Global Ratings Fail, By Design, But Some Countries Benefit
AML rating system fundamentally flawed, harms some countries, and lets others ‘dial up’ better scores on demand
Last week, I explained why the global anti-money laundering system (costing us all trillions of dollars) is “almost completely ineffective.” Technology and other ‘solutions’ framed in a regulatory straight-jacket limit the success rate to a puny 0.1 percent impact on criminal finances.
This week saw a new milestone. The Paris-based Financial Action Task Force (FATF) just released the 100th country-level report (Mali) assessing the effectiveness of anti-money laundering regimes.
This article explains why the global rating system fails to evaluate effectiveness in any meaningful way. But low ratings nonetheless harm some countries, whilst others have learned some of the secrets for using the system’s design flaws to ‘dial-up’ higher scores.
About half-way through the current round of assessing countries’ compliance with FATF standards, 100 full evaluations and 82 follow-up reports released between 5 December 2014 and 10 March 2020 generated 21,709 pages of analysis, 5,092 ratings, and 570 re-ratings.
Despite extensive, intrusive, and costly, evaluation processes, a trio of leading professors lamented the reality:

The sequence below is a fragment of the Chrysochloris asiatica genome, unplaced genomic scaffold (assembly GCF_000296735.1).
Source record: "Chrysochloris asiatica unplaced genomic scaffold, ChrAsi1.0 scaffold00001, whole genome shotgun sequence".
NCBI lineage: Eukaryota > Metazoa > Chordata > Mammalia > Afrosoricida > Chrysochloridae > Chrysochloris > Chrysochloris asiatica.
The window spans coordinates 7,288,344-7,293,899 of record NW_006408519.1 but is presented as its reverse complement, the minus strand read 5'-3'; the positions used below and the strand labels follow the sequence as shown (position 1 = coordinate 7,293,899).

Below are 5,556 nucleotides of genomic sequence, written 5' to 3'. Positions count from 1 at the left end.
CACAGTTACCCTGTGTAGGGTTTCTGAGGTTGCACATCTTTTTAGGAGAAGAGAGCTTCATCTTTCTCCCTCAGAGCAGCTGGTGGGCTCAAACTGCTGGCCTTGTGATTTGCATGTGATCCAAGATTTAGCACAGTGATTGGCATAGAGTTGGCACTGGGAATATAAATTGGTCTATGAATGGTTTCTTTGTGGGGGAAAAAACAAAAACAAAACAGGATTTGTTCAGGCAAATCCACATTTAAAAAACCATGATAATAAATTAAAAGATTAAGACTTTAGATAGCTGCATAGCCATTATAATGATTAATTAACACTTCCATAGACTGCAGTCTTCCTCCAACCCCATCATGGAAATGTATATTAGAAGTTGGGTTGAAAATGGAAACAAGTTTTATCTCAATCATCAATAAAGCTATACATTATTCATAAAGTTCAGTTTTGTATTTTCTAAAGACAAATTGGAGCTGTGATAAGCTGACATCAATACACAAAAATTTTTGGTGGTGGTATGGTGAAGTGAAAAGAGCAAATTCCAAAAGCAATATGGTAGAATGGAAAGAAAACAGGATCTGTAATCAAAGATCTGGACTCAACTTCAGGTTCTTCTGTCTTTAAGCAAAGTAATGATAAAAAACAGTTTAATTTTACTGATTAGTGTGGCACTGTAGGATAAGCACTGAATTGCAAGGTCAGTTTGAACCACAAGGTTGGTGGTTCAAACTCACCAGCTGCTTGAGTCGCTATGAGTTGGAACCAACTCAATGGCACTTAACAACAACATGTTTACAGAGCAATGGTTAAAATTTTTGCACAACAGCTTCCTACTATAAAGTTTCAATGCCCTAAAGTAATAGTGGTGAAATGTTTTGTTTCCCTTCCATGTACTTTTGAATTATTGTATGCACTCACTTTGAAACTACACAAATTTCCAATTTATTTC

“there has been minimal effort at [anti-money laundering] evaluation…in the sense in which evaluation is generally understood [in] public policy and social science,…namely how well an intervention does in achieving its goals.”
Mostly measuring effort, activity, and processes (wrongly labeled ‘outcomes’), the rating system fails to assess outcomes as generally understood as the impact and effect of anti-money laundering activities.
Outputs mislabeled ‘outcomes’
Possibly contributing to design faults, an ethos called “new public management” dominated public administration in many countries from the 1980s. NPM focused on efficiency and performance targets. Good things, you might think. However, as described by Professor Garland, such targets tended to:
“…measure ‘outputs’ rather than ‘outcomes’, what the organisation does, rather than what, if anything, it achieves”.
Seeking to overcome such limitations, the emergent post-NPM environment is often characterized as refocusing from efficiency to effectiveness, and from outputs to outcomes.